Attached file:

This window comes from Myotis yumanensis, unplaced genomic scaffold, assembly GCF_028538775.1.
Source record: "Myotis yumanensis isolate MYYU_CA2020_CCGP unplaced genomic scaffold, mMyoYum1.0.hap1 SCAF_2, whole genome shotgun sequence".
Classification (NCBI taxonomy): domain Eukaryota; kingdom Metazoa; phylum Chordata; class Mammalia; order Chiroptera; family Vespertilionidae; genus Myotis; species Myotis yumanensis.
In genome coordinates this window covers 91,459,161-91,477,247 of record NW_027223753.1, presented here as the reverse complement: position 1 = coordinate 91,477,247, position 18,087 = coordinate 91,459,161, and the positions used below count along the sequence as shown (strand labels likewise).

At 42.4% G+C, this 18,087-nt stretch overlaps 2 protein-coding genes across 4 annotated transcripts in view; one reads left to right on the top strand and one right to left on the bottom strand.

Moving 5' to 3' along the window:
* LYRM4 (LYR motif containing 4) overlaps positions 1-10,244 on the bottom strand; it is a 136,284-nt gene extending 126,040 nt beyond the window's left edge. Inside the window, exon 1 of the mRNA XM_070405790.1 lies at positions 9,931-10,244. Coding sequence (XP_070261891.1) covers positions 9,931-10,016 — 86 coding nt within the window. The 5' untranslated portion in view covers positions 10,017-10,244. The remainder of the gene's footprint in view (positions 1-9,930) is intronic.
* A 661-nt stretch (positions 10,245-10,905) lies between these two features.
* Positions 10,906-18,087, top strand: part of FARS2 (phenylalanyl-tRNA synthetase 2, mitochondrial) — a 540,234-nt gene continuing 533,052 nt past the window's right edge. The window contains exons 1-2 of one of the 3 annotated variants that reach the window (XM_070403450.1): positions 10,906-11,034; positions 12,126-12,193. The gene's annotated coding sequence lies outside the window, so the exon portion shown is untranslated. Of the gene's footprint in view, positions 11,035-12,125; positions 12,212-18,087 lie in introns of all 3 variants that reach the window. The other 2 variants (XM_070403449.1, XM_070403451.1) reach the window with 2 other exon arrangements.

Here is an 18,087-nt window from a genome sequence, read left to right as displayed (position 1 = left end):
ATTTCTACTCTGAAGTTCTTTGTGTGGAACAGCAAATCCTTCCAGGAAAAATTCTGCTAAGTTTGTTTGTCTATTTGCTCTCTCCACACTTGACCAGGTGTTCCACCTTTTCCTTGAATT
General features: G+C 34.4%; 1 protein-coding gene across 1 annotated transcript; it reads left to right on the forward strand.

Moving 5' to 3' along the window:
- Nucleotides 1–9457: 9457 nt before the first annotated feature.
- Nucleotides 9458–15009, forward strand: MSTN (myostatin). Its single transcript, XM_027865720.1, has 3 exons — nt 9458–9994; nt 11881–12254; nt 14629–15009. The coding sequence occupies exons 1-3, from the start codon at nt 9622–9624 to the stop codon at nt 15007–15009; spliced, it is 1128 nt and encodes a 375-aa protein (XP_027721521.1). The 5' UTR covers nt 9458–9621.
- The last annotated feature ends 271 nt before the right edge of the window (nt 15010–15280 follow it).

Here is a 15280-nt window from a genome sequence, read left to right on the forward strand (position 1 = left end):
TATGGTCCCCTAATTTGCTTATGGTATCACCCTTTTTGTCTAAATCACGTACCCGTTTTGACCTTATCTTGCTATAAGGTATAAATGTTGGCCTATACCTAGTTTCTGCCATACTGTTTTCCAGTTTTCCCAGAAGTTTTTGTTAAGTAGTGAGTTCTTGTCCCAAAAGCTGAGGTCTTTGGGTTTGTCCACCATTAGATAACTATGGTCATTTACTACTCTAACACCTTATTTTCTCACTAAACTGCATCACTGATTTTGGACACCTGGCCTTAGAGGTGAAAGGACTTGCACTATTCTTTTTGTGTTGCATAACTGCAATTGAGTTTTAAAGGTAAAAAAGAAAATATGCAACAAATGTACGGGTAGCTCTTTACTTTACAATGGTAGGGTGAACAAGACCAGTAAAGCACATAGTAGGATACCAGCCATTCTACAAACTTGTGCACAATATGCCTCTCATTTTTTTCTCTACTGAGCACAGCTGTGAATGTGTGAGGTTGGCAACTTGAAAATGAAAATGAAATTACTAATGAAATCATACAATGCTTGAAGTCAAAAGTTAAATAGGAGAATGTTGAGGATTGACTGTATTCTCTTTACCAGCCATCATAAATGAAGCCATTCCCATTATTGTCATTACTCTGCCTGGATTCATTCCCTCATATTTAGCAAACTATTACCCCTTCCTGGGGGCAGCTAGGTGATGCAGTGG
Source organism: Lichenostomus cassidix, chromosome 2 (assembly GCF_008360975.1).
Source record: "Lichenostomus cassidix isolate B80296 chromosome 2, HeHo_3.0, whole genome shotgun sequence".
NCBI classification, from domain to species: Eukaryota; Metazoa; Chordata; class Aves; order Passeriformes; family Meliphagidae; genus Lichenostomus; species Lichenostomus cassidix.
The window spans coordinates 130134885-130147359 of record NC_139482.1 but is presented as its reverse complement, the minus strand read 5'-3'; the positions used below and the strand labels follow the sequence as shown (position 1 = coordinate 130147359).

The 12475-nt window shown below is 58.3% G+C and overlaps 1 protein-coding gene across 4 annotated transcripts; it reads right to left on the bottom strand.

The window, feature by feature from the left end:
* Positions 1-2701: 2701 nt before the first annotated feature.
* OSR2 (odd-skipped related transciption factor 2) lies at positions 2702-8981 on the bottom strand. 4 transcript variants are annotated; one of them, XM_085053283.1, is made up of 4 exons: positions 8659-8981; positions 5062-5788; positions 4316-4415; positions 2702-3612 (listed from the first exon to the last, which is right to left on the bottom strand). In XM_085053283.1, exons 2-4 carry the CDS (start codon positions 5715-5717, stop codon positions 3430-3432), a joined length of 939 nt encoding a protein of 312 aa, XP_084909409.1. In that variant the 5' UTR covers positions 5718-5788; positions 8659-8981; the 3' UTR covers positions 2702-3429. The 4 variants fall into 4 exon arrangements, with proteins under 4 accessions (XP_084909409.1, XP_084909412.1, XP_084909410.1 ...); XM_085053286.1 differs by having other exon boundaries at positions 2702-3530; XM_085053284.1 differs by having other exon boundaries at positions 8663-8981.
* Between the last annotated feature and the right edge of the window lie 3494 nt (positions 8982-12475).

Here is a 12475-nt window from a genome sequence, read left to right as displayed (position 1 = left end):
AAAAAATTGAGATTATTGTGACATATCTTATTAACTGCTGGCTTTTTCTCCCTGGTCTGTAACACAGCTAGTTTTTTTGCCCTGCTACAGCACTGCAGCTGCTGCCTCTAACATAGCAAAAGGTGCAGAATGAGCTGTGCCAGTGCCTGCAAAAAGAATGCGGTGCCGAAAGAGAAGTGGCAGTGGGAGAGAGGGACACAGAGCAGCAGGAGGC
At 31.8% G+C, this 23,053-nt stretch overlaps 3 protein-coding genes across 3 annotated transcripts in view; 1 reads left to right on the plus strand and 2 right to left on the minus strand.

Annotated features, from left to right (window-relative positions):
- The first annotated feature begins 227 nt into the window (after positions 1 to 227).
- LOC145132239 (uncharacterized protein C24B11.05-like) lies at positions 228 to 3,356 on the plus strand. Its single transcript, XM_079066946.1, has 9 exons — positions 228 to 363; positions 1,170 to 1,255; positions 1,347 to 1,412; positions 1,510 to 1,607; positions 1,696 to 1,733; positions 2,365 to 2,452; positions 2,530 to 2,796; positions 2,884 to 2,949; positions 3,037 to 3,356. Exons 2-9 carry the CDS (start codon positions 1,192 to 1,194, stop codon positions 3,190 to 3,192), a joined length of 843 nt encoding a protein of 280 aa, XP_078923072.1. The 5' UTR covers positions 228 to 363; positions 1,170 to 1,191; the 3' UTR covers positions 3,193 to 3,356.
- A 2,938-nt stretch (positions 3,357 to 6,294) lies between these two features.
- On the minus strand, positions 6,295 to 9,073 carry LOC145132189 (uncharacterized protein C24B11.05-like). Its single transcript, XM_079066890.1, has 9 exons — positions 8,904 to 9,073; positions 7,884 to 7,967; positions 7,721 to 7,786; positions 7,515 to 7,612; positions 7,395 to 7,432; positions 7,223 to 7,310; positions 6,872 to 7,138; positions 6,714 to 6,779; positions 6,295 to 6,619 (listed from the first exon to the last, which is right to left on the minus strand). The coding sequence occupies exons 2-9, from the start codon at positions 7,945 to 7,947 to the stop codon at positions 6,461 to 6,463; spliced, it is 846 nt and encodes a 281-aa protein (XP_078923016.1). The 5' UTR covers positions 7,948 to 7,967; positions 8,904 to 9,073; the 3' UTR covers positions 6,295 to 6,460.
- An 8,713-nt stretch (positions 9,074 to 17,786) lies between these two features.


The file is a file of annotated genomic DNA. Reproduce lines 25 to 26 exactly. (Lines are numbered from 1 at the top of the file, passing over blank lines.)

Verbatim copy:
* Positions 1-2701: 2701 nt before the first annotated feature.
* OSR2 (odd-skipped related transciption factor 2) lies at positions 2702-8981 on the bottom strand. 4 transcript variants are annotated; one of them, XM_085053283.1, is made up of 4 exons: positions 8659-8981; positions 5062-5788; positions 4316-4415; positions 2702-3612 (listed from the first exon to the last, which is right to left on the bottom strand). In XM_085053283.1, exons 2-4 carry the CDS (start codon positions 5715-5717, stop codon positions 3430-3432), a joined length of 939 nt encoding a protein of 312 aa, XP_084909409.1. In that variant the 5' UTR covers positions 5718-5788; positions 8659-8981; the 3' UTR covers positions 2702-3429. The 4 variants fall into 4 exon arrangements, with proteins under 4 accessions (XP_084909409.1, XP_084909412.1, XP_084909410.1 ...); XM_085053286.1 differs by having other exon boundaries at positions 2702-3530; XM_085053284.1 differs by having other exon boundaries at positions 8663-8981.